With everything soldered and pre-installed, your Pico slots into a set of headers. The USB port is still available for programming the Pico, but the board itself has its own power input and a hardware on/off switch. The addition of a power switch is great as it can potentially act as an on/off switch for your entire robot project. You can wire up a power supply in the range of 3.0 V to 10.8 V, but the suggested useful range is 6–10.8 V. Power connections are made via a terminal block; alternatively, there is a servo-style connector available as well. This is a great design choice, as many people building robots may be using hobby RC-type components, such as battery eliminator circuits (BECs), so servo connectors may be readily available.
Connections for the DC motors are again made with terminal blocks and screws, and the connectors for servos are the standard three-pin servo headers. We are pleased to see that this robotics-aimed board has bidirectional control of four DC motors. There are a lot of boards on the market that only seem to offer bidirectional control of two motor channels, which is fine for smaller robots or rovers with tank-style steering, but if you want to build a true AWD or a Mecanum-wheeled robot, then having four bidirectional channels is extremely useful. There’s a maximum continuous current rating of 12 A for all attached motors and servos, and each motor channel can handle up to 1.5 A. This amount of power opens up a good range of DC motors that you can run with this board.
Your Pico mounts to the board using header pins, and there’s a big USB marker on the Kitronik board to ensure you orient the Pico correctly. The Pico sits over an area that has three rows of copper pads, with the outer rows breaking out the remaining 27 I/O pins that the board isn’t using. The centre rail has positive and negative pads to connect additional items to the robotics board power supply. The power supply for the board and motors is regulated and used to power the Pico. Also of note is that if you plug in the Pico USB to power and program the Pico, the USB power is not passed through to the board. It means you can power down your robot experiment and hook up the USB to tinker with your code without worrying your robot will suddenly make a leap for the edge of your desk.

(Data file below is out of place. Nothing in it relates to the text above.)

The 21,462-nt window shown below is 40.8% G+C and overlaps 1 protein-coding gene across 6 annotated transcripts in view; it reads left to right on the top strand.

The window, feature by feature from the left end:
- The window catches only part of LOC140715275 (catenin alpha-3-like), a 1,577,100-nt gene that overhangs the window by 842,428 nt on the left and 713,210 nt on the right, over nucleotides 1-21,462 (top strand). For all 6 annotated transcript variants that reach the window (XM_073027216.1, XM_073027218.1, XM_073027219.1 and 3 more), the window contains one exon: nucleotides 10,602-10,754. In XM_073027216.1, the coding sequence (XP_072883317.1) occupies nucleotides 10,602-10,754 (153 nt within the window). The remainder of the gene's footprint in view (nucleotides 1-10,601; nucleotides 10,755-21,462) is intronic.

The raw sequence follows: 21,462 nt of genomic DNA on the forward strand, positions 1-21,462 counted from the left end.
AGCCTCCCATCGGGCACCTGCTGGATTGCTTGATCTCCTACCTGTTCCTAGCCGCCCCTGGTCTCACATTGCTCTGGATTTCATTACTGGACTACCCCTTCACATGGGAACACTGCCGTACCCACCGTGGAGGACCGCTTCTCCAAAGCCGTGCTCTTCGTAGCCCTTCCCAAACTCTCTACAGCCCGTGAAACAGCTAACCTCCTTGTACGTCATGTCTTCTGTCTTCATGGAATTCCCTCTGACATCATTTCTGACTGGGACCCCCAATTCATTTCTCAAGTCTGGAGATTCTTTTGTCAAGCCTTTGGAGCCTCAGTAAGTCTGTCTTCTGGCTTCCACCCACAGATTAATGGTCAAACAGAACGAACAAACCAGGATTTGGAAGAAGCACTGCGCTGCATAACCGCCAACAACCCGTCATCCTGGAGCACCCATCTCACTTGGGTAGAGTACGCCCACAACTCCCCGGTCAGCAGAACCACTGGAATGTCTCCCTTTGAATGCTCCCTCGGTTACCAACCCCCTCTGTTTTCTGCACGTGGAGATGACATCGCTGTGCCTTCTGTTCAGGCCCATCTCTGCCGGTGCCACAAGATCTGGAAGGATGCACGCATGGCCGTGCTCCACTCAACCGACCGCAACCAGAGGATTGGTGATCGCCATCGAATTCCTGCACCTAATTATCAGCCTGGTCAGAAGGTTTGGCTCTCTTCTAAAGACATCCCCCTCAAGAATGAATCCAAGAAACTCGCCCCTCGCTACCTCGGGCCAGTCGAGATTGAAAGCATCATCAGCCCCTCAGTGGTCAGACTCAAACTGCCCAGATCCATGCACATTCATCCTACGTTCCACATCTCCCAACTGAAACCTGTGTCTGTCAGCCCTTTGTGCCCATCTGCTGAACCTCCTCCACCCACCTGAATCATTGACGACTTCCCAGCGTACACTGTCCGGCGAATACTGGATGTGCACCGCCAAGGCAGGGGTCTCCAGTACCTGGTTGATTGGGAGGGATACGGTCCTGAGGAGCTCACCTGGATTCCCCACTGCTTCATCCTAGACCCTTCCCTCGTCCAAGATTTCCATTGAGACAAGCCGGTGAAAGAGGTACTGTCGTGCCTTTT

Links are supplied to the GitHub repository for a MicroPython module and some example code. There’s also a handy Kitronik blog post linked on the product page and on the GitHub repo, talking about how to get the examples up and running. It’s pretty straightforward – download the zipped file from GitHub, extract the contents, and then copy the PicoRobotics.py file onto the Pico. You can then explore and run the other example codes supplied. Using a bench supply set to 7.4 V (emulating a two-cell battery we often use in robot builds), we worked through a couple of tests. We connected a DC motor and ran the SingleMotorTest.py code which turns on each motor channel in turn, ramping the speed up and down in one direction and then the reverse direction. We repeated this process running the SingleServoTest.py code with a 9 g micro‑servo attached. Both worked perfectly and the code is commented well. The README file on the GitHub is also a good primer on writing simple scripts for this board. One thing to watch out for is that if you save the examples to the Pico using Thonny and then run the script from Thonny without the robotics board attached, you will get error messages as it can’t detect the board.
The Pico Robotics Board has a nice size and layout, with multiple M3 mounting holes. It’s small enough that it would fit into a Mini Sumo class robot chassis, but its feature set and driving capabilities mean it could be used in much larger and more complex robotics projects.
An excellent well-thought-out robotics board with a heap of capabilities and great example code.